I was introduced to CrossFit when I moved to Austin from Southern California in July 2009. I didn’t know anybody – I moved out here for an internship and I had only one connection. He introduced me to the idea of CrossFit as a new way of working out and also a good way for me to meet some people. One weekend he dragged me out to a free community workout. To be honest, I had no intention of joining because I used to have a HUGE bias about paying to workout when I could work out on my own for free. We ended up chatting with some of the coaches after the workout and I was really impressed by many of the results they have seen and everyone was so down to earth.
Being an athlete and competitor my whole life, I thought I was pretty fit and was capable of doing whatever was put on front of me. I grew up playing soccer, softball, and volleyball. In High School I played varsity in all sports all 4 years and played soccer for a Division 1 school. But man, my first CrossFit workout, I was dying! Being a competitor, it kind of made me angry, but also inspired me to want to conquer those workouts. I was instantly drawn to CrossFit due to the competitive nature of the sport.
CrossFit makes me feel like I’m back on the soccer field and once again competing for the National Title. Since joining the CrossFit community, I have found a renewed sense of passion for fitness. Not only have I learned to empower myself to look forward to being at the gym, but through CrossFit, I feel I am in the driver’s seat again. Additionally, being in a profession where I work 10-12 hour days, CrossFit naturally fits into my schedule with the limited amount of time the workout takes.
Physically I have lost a total of 8% body fat and several inches, but most of my results have been psychological barriers that I have broken through. It’s funny, being a Forensic Psychologist, you would think I would be able to move past these barriers on my own, just like I teach all my kids to do! But, I couldn’t.
CrossFit has changed the way I think about a health body and a healthy mind. To me, CrossFit is less about my physical health and more about my psychological health. CrossFit empowered me to see beyond what I can do physically, and it reminded me why I love fitness to begin with – mental toughness. My body will do what my mind tells it to do, BUT my body will also NOT DO what my mind convinces me that I CANNOT do. CrossFit allowed me to throw away the ‘not enough time’ or ‘too much to do’ excuses in order to create my own path to success. Some of my famous excuses were: ” I don’t have time to cook” and “As long as I work out I can eat whatever I want.” Yup, I was that McDonald’s girl! Since learning more about nutrition during the I AM CROSSFIT E.P.O.C. Challenge, I have completely changed the way I look at food. And, I never thought I’d say it, but I enjoy cooking! I even had to go out and buy cooking appliances during the challenge! I’ve gained such great knowledge about fueling my body with food in order to compete at the highest level.
Went from 22% Body Fat to 15% Body Fat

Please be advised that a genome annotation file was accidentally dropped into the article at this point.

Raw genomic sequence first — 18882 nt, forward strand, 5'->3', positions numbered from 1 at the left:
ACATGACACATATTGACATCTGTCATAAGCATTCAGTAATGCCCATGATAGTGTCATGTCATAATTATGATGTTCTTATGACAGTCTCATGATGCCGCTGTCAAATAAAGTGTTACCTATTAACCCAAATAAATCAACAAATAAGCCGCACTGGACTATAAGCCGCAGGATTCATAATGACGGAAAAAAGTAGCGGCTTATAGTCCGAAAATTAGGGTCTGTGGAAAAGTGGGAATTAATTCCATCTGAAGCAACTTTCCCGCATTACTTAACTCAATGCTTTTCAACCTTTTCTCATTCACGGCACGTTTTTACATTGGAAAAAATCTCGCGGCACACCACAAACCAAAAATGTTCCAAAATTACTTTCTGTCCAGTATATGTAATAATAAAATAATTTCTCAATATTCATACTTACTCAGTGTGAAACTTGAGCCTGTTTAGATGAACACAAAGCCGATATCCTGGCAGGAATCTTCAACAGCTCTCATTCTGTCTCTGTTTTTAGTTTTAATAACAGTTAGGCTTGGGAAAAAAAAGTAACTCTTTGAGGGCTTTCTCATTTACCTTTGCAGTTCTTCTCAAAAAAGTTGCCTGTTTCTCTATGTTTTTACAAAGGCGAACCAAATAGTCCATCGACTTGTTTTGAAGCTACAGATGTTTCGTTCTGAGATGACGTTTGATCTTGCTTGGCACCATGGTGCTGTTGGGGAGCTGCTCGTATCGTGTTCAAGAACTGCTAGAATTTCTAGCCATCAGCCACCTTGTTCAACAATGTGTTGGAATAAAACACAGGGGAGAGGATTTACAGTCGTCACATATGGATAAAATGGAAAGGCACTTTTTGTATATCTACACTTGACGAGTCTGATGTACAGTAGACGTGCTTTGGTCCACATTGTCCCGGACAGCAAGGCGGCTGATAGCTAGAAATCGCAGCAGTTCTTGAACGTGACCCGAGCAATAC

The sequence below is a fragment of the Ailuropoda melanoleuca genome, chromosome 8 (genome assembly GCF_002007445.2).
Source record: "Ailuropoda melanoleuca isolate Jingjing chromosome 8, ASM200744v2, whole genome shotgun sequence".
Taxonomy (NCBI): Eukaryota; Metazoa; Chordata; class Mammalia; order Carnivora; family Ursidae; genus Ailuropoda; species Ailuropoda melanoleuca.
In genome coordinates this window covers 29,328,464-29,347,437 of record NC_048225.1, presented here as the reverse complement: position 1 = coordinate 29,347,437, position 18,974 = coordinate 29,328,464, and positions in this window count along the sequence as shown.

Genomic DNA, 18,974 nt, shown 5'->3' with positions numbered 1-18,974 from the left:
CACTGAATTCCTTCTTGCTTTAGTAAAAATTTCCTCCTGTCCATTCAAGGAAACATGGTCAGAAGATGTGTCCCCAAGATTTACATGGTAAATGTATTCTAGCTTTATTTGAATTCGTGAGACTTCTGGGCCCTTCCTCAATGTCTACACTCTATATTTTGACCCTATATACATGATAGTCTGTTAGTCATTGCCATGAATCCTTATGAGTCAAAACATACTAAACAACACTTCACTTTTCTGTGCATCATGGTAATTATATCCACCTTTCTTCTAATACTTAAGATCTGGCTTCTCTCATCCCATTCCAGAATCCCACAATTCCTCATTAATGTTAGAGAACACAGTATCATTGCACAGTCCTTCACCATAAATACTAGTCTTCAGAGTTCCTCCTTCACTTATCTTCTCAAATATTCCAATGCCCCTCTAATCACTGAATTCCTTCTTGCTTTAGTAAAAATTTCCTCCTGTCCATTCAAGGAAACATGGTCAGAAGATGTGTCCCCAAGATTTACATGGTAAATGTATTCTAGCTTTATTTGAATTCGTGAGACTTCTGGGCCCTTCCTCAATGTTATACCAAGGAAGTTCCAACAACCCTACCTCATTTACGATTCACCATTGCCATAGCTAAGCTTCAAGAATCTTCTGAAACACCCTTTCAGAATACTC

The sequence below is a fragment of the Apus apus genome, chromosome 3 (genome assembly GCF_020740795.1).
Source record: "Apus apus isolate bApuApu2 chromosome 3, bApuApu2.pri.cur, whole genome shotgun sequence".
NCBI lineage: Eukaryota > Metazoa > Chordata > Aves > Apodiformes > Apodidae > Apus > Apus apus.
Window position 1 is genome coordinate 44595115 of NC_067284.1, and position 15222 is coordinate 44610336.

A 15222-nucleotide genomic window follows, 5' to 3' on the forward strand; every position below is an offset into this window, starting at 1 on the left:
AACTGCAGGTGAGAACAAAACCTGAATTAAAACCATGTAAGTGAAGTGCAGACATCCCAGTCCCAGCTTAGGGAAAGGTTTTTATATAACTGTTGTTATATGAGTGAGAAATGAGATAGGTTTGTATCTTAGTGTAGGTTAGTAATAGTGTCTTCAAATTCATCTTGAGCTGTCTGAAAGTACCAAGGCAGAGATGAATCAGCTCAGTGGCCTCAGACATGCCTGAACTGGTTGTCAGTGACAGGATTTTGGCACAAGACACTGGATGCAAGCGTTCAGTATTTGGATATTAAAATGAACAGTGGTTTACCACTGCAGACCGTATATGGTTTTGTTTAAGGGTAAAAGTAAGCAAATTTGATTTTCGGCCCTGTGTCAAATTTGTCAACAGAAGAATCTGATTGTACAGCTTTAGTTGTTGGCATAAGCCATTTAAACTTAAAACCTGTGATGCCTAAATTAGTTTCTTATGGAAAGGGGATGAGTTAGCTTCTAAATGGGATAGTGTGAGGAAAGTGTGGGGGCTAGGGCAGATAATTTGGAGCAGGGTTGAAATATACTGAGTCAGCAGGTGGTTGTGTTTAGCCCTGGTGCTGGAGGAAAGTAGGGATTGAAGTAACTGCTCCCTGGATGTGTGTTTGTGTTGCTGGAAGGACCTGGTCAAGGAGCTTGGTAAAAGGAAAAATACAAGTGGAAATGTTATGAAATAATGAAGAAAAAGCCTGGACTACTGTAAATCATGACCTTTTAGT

Working with at-risk youth, or juveniles in detention can be a very stressful situation. In a way, I invite others to tell me their most traumatizing experiences, all along thinking that I am going to be capable of being the ‘rock’ they need. Balancing compassion and interests with outside activities that focus on my own physical health and mental health is what keeps me going. Healthy body, healthy mind, and physical fitness create an outlet that I need. Learning to separate myself from unfortunate and stressful situations is a must in the in my career. I think by being aware of my own physical, psychological, and emotional well-being, I am more available to provide services to at risk populations.
So many times during my drive home I think about the workouts that I have had in the morning. I remember the pain I was feeling. I remember wanting to give up and stop. All these feelings remind me of the kids that I work with on daily basis. They all have felt pain, hurt, shame and guilt. They all want to give up. Some do. I remember that the pain and the desire to give up is voluntary on my part. But for them, most of it is not. I remember that I am only suffering for 15-20 minutes, yet some of them have suffered all their lives. I feel that I am ‘strong’, but would I really be able to survive what they have been through? CrossFit helps me keep things in perspective and it has empowered me to truly teach these kids that stepping outside of your comfort zone can be helpful.
In my family life and relationships, CrossFit has been a common passion that has brought us together. It is kind of the cohesive piece that opened up a whole new box of passion. Not only can we talk about the WOD’s, we can talk about how it has empowered us in many areas of our lives. If I can get through this WOD, I can get through anything. I can break any misconceptions and excuses that I have made. My family life and relationships has only started to be affected by CrossFit, but I can’t wait to see what happens in the future. My 59 year old mom will now be able to play with her grandkids because she started CrossFitting and has the ability to do more functional movements than she has ever done before!
My goals now are to continue my training at the SICFIT Austin gym, building on my technique and skills. I’ve been able to muscle and power through most of the WOD’s, and so far have been competitive; however, while competing for the CrossFit Regional competition this year, my lack of experience and technique was exposed. I have been focusing on my Olympic lifting techniques and gymnastics movements. Personally and professionally, my goals are to continue my passion for working with at risk youth by setting up a private practice here in Austin, while also working for Travis County Juvenile Probation.
@ the photo shoot
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